Chapter 9.

Good learning here was the ‘thesis confirmation bias’ which VC’s need to be aware on. A pre-existing thesis leads VCs to invest because it confirms their own conclusions. But the thesis is a theoretical construct. A startup which gels into the thesis is just a source of comfort for VCs

The chapter talks about the MFI crisis of 2010 which dented Helion’s portfolio in this space (Spandana, Equitas, Shubham Housing). Politicians told borrowers not to repay the loans. Microfinance company employees who went for loan recoveries were arrested!

It was good to see Helion’s portfolio tackling the challenge head-on. As Rahul mentioned for Padmaja (founder of Spandana), a lesser founder would have given up at this stage.

e-commerce was beginning to sprout in 2011 with the seeds being sown in 2008 and 09. Tiger Global invested $10M in Flipkart at 10x last round valuation and was on the prowl. A lot of investors balked at the forward-looking valuation provided and the capital guzzling build-up which the venture would entail.

Helion also felt that the capital needed to build a horizontal e-commerce business in India was not available (who knew 8 years down the line one of the biggest exits would be delivered!)

An excellent learning which came across was that spaces where investors have burnt their fingers sees higher skepticism and greater DD when new players with similar models come across. JiGrahak had allowed Helion to know that business losing cash to growth needed a solid investor to carry the company on their shoulders for a few years which explained their hesitance towards Flipkart.

Vertical e-commerce at that time made more sense due to a capital-constrained market and customer experience differentiation. Small defensible castles could be built without the risk of infusing large rounds of capital.

The journey on Letsbuy (which deserves a separate piece in itself!) was also briefly covered. Their specific focus on consumer electronics attracted Helion to invest and fit their thesis on the vertical play. The hypergrowth was crazy and fascinating but also required enormous cash to grow. It required a supersonic speed of execution to keep pace. In 6m the sales had 10xed. But as runway kept depleting and conversations with investors fell, Letsbuy was bought out by Flipkart. The brand could not survive within Flipkart and a potential rival was eliminated.

Chapter 10.

Vertical e-commerce was a focus area for Helion. In the baby care retail space, there were only a few startups and Indian consumers were waking up to the need to have one. Helion invested in Hoopos which was a mother care, baby care, and kids products e-tailing startup towards the end of 2011. It eventually merged with Babyoye in 2013 to take on Firstcry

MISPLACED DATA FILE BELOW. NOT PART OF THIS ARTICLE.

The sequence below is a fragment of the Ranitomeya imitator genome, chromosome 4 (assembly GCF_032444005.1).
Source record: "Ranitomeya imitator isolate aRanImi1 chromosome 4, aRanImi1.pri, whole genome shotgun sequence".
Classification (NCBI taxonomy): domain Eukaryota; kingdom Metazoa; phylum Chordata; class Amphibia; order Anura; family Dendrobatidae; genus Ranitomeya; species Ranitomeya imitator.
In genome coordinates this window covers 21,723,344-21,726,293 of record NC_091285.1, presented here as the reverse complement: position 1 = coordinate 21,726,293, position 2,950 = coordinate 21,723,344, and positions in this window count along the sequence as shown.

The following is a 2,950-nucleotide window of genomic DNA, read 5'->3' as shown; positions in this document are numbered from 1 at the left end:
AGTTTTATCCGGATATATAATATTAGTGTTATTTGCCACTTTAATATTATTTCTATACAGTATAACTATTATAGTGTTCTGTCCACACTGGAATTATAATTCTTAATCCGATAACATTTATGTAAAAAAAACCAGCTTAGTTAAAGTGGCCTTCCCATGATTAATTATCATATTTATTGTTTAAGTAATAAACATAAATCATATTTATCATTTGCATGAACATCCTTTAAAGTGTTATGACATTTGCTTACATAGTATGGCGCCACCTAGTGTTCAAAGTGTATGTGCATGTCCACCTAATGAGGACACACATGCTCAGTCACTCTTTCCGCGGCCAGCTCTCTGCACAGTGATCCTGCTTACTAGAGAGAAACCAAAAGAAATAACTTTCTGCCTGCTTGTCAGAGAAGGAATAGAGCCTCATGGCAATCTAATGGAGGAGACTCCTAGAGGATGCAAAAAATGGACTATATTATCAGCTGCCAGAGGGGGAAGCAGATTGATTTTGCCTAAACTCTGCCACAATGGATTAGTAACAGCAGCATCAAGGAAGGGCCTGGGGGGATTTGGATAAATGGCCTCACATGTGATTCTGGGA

This chapter also includes the fund’s seed investment in Taxi For Sure in early 2012. Founded by two IIM-A alums it focused its energies on tight execution and customer experience. Aggregating a highly fragmented supply base required a brute operational approach and it was a bold bet at that time.

Ultimately the capital fight led Ola to buy TFS in 2015 (similar to Letsbuy acquisition by Flipkart). Ola was more aggressive in execution, prepared for market demand explosion a lot earlier than TFS, and spent substantially more on tech to win the fight.

Rahul also candidly shared the VC ‘burn’ he experienced when 5 years into this high-volume absorption he was losing the joy of hearing new ideas (Pitch burn?!). A weeklong boy’s trip to Ladakh made him realize that he needed to be more compassionate towards the founders. The #1 thing that founders remembered after meeting a VC was how they made them feel. Not how cool the office was or how smart the VC’s were in that space.

The culture of the VC firm is on external display when its team interacts with startups. Could relate to early-stage fund Blume Ventures here which is most often quoted by portfolio founders and entrepreneurs as being extremely helpful and supportive in the ecosystem!

Establishing a human connect with the founders- their stories, triumphs, and epic fails led Rahul to feel more connected.

Chapter 11.

An offsite led to a broader consensus that a complete shift to ‘consumer tech’ was not too far in the future. The non-tech investments in beauty salons, restaurants, juice bars, clinics had found it tough to raise follow on funding. Unless offline players could pivot as brilliantly as Rebel Foods it did not make VC sense.

Helion’s decision to adopt a tech-first approach to evaluating pipeline made sense.

An important point was that team dynamics determine the quality of thinking in the firm. The IP around repeatability is the value that LP’s look for in VC firms.

By the summer of 2011, the company started talking to LP’s to raise its new fund with a target corpus size of $250M. By the end of the year, it had raised its largest fund to date and was ready to deploy!

The team structure also became sector focused with each focus area covered by 2 people from the investment team and an analyst. An important ritual followed at Helion was partners writing their weekly reports. This would cover their priorities, flagged important deals, and mentioned the help they needed from the team.

The next four years was an explosion in angel investing. Sensing the opportunity angels funded 650 companies in 2015 (up from 150 in 2011). Angel funded companies were hot property as they had received capital validation to advance their plans. However, mapping angels and seed funds became important for Helion as many were first-time investors wowed by the craze of the high returns than having a hard investing skillset.

Chapter 12. (Skipped)

Continued further in Part 2.

The views and opinions expressed in this article are those of the author and do not necessarily reflect those of any institute or organization he is associated with.

Venture Capital, Blogger, Travel Enthusiast, Ex- Goldman Sachs